FRR is a fully featured, high performance, free software IP routing suite.
FRR implements all standard routing protocols such as BGP, RIP, OSPF, IS-IS and more (see Feature Matrix), as well as many of their extensions.
FRR is a high performance suite written primarily in C. It can easily handle full Internet routing tables and is suitable for use on hardware ranging from cheap SBCs to commercial grade routers. It is actively used in production by hundreds of companies, universities, research labs and governments.
FRR is distributed under GPLv2, with development modeled after the Linux kernel. Anyone may contribute features, bug fixes, tools, documentation updates, or anything else.
FRR is a fork of Quagga.
How to get FRR¶
The official FRR website is located at https://frrouting.org/ and contains further information, as well as links to additional resources.
Several distributions provide packages for FRR. Check your distribution’s repositories to find out if a suitable version is available.
For instructions on installing from source, refer to the developer documentation.
FRR provides IP routing services. Its role in a networking stack is to exchange routing information with other routers, make routing and policy decisions, and inform other layers of these decisions. In the most common scenario, FRR installs routing decisions into the OS kernel, allowing the kernel networking stack to make the corresponding forwarding decisions.
In addition to dynamic routing FRR supports the full range of L3 configuration, including static routes, addresses, router advertisements etc. It has some light L2 functionality as well, but this is mostly left to the platform. This makes it suitable for deployments ranging from small home networks with static routes to Internet exchanges running full Internet tables.
FRR runs on all modern *NIX operating systems, including Linux and the BSDs. Feature support varies by platform; see the Feature Matrix.
System resources needed by FRR are highly dependent on workload. Routing software performance is particularly susceptible to external factors such as:
- Kernel networking stack
- Physical NIC
- Peer behavior
- Routing information scale
Because of these factors - especially the last one - it’s difficult to lay out resource requirements.
To put this in perspective, FRR can be run on very low resource systems such as SBCs, provided it is not stressed too much. If you want to set up 4 Raspberry Pis to play with BGP or OSPF, it should work fine. If you ask a FRR to process a complete internet routing table on a Raspberry Pi, you will be disappointed. However, given enough resources, FRR ought to be capable of acting as a core IX router. Such a use case requires at least 4gb of memory and a recent quad-core server processor at a minimum.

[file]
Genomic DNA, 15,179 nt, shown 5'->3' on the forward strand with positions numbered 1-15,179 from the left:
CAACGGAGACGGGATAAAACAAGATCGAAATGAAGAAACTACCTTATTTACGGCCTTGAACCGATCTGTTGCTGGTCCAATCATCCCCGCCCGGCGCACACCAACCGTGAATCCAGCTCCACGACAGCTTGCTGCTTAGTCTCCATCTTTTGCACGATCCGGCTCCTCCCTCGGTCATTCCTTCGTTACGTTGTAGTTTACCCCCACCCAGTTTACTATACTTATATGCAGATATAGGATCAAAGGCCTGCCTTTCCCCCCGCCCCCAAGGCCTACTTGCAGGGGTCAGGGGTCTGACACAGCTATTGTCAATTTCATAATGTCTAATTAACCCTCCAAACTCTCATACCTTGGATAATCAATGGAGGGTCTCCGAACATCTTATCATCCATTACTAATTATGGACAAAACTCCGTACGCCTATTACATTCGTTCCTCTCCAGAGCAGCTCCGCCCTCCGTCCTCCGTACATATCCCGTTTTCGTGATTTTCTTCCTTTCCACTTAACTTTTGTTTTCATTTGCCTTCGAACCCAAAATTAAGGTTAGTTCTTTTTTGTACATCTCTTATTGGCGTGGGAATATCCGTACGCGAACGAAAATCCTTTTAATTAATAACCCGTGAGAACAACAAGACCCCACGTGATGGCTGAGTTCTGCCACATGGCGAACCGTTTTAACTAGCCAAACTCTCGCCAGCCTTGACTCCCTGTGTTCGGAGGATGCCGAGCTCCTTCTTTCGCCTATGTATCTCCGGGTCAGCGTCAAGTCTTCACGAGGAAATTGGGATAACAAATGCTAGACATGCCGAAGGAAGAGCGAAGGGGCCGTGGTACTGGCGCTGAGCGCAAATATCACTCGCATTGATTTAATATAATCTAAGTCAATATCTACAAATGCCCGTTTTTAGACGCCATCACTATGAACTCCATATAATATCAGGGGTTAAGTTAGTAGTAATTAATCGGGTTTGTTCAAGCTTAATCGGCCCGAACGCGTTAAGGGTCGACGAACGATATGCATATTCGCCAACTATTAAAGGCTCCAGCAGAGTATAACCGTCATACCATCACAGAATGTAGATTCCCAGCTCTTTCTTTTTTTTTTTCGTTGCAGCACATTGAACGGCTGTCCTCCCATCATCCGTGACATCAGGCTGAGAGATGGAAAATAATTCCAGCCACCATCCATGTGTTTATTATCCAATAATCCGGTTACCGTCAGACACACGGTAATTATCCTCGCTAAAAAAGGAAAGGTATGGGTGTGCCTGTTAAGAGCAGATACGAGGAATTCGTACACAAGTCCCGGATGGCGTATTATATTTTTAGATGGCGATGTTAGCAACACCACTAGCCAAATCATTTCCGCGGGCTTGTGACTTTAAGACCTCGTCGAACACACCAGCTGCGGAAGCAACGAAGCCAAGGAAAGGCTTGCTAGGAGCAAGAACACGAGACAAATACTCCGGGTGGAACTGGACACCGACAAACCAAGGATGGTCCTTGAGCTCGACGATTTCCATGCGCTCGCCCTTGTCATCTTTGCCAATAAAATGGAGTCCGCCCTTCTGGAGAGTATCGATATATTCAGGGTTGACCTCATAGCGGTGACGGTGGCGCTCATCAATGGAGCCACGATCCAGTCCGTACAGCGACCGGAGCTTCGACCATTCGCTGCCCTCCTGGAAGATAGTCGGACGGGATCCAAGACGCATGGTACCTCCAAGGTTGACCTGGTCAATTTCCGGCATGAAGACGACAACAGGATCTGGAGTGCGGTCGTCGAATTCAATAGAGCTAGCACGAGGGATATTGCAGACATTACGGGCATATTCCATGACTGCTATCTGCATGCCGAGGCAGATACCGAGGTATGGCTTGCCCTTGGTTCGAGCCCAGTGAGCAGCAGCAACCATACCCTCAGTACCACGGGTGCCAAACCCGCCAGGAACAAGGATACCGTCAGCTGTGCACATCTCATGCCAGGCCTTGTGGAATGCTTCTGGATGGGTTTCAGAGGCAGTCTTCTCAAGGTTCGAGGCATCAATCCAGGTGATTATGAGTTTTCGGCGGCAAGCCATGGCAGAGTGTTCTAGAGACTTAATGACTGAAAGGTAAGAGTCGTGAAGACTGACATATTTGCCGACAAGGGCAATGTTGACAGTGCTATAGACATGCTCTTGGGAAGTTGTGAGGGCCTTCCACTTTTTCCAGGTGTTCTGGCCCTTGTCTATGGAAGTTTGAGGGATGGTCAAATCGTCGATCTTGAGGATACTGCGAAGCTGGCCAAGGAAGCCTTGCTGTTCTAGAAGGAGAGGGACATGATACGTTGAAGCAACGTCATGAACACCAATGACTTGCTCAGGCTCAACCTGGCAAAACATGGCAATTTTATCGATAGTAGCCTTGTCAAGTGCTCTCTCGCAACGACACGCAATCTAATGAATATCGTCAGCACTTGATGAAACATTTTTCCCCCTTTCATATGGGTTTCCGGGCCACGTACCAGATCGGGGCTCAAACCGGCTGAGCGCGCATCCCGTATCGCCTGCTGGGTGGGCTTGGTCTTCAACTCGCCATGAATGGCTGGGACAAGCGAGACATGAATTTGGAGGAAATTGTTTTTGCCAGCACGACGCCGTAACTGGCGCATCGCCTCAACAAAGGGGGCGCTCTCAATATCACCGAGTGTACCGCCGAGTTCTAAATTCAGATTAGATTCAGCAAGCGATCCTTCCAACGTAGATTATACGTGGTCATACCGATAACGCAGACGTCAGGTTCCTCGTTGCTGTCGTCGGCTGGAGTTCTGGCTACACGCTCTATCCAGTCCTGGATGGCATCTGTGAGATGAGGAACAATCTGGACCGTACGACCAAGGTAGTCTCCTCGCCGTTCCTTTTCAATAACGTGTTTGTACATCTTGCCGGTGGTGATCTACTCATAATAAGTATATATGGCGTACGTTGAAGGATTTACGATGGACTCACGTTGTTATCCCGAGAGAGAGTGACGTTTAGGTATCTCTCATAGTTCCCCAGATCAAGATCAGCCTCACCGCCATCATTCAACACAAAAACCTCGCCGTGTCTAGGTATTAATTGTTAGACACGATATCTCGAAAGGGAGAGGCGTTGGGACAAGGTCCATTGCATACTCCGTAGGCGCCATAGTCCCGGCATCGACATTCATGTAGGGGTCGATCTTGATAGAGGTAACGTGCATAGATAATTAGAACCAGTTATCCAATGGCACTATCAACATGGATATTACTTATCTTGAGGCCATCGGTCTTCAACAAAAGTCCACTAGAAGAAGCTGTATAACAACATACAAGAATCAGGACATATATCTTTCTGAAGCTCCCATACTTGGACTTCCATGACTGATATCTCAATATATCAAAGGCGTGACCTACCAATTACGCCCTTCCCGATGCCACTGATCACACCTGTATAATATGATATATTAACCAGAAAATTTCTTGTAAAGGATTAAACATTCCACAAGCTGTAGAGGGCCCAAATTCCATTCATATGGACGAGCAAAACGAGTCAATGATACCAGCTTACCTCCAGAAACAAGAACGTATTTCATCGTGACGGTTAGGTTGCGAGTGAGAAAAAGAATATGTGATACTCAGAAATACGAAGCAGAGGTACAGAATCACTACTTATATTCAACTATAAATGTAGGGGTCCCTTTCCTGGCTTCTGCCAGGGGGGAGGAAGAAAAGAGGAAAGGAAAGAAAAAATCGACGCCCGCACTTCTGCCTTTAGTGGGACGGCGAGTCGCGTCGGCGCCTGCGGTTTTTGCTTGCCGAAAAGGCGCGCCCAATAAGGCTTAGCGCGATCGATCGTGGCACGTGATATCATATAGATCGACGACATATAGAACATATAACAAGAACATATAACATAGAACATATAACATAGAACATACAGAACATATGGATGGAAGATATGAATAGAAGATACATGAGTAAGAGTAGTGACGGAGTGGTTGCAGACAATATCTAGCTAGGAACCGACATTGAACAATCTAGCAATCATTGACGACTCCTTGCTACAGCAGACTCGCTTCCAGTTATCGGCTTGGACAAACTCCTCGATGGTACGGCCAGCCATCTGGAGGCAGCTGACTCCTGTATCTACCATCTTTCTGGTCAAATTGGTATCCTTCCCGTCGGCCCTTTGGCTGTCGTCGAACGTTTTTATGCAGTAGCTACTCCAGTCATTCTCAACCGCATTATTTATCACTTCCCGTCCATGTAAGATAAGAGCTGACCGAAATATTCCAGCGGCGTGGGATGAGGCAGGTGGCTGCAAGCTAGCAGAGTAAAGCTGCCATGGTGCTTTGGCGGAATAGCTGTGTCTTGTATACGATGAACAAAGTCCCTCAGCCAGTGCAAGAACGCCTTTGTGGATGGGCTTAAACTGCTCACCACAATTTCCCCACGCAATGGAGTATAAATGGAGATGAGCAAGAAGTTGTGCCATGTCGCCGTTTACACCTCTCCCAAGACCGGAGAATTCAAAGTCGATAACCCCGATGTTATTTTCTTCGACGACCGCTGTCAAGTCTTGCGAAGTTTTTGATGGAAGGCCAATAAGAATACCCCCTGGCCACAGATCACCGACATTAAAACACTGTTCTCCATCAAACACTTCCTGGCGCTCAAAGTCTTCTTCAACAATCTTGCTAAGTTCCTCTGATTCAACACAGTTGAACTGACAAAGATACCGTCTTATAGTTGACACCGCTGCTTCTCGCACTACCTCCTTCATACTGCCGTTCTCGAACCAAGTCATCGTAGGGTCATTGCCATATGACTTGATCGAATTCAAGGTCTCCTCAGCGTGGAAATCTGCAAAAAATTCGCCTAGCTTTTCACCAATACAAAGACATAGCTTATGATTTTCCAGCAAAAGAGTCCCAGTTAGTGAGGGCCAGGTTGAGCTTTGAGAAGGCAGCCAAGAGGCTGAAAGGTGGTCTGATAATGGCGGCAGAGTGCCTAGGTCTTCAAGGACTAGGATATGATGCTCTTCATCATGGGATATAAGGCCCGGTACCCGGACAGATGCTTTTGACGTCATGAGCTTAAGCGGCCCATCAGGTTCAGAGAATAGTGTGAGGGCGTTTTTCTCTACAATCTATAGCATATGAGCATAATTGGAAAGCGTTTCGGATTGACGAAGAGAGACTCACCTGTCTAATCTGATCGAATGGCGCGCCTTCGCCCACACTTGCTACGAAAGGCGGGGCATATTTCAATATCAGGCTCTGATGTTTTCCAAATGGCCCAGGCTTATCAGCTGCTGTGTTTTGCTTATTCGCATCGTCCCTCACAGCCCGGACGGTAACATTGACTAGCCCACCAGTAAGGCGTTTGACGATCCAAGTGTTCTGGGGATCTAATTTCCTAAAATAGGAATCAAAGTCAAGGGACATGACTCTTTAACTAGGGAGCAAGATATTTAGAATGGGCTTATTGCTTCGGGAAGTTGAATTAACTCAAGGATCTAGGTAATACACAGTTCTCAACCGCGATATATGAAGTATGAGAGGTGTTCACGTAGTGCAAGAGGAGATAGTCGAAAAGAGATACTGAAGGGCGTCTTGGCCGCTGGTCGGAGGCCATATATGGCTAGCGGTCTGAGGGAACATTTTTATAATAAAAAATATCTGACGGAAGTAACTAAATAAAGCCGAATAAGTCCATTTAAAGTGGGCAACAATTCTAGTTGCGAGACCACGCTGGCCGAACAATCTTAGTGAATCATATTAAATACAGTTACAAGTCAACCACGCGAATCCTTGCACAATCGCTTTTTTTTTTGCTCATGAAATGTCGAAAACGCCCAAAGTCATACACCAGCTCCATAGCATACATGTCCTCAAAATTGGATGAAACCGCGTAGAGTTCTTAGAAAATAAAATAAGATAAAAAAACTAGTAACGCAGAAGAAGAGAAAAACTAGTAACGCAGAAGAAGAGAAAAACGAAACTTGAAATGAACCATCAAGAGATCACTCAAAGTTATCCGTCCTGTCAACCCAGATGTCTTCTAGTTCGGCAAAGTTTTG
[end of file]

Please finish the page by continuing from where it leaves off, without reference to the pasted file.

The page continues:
If you are new to networking, an important thing to remember is that FRR is control plane software. It does not itself forward packets - it exchanges information with peers about how to forward packets. Forwarding plane performance largely depends on choice of NIC / ASIC.
Traditional routing software is made as a one process program which provides all of the routing protocol functionalities. FRR takes a different approach. FRR is a suite of daemons that work together to build the routing table. Each major protocol is implemented in its own daemon, and these daemons talk to a middleman daemon (zebra), which is responsible for coordinating routing decisions and talking to the dataplane.
This architecture allows for high resiliency, since an error, crash or exploit in one protocol daemon will generally not affect the others. It is also flexible and extensible since the modularity makes it easy to implement new protocols and tie them into the suite. Additionally, each daemon implements a plugin system allowing new functionality to be loaded at runtime.
An illustration of the large scale architecture is given below.
+----+ +----+ +-----+ +----+ +----+ +----+ +-----+ |bgpd| |ripd| |ospfd| |ldpd| |pbrd| |pimd| |.....| +----+ +----+ +-----+ +----+ +----+ +----+ +-----+ | | | | | | | +----v-------v--------v-------v-------v-------v--------v | | | Zebra | | | +------------------------------------------------------+ | | | | | | +------v------+ +---------v--------+ +------v------+ | | | | | | | *NIX Kernel | | Remote dataplane | | ........... | | | | | | | +-------------+ +------------------+ +-------------+
All of the FRR daemons can be managed through a single integrated user interface shell called vtysh. vtysh connects to each daemon through a UNIX domain socket and then works as a proxy for user input. In addition to a unified frontend, vtysh also provides the ability to configure all the daemons using a single configuration file through the integrated configuration mode. This avoids the overhead of maintaining a separate configuration file for each daemon.
FRR is currently implementing a new internal configuration system based on YANG data models. When this work is completed, FRR will be a fully programmable routing stack.
Currently FRR supports GNU/Linux and BSD. Porting FRR to other platforms is not too difficult as platform dependent code should be mostly limited to the Zebra daemon. Protocol daemons are largely platform independent. Please let us know if you can get FRR to run on a platform which is not listed below:
Versions of these platforms that are older than around 2 years from the point of their original release (in case of GNU/Linux, this is since the kernel’s release on https://kernel.org/) may need some work. Similarly, the following platforms may work with some effort:
Recent versions of the following compilers are well tested:
- GNU’s GCC
- LLVM’s Clang
- Intel’s ICC
In General if the platform you are attempting to use is not listed above then FRR does not support being run on that platform. The only caveat here is that version 7.5 and before Solaris was supported in a limited fashion.
The following table lists all protocols cross-referenced to all operating systems that have at least CI build tests. Note that for features, only features with system dependencies are included here; if you don’t see the feature you’re interested in, it should be supported on your platform.
|Daemon / Feature||Linux||OpenBSD||FreeBSD||NetBSD|
|pbrd (Policy Routing)||Y||N||N||N|
|WAN / Carrier protocols|
|VRF / L3VPN||≥4.8 †4.3||CP||CP||CP|
|VNC (Virtual Network Control)||CP||CP||CP||CP|
|VPWS / PW||N||≥5.8||N||N|
|SSM (Source Specific)||Y||N||Y||Y|
|ASM (Any Source)||Y||N||N||N|
|EVPN BUM Forwarding||≥5.0||N||N||N|
The indicators have the following semantics:
- Y - daemon/feature fully functional
- ≥X.X - fully functional with kernel version X.X or newer
- †X.X - restricted functionality or impaired performance with kernel version X.X or newer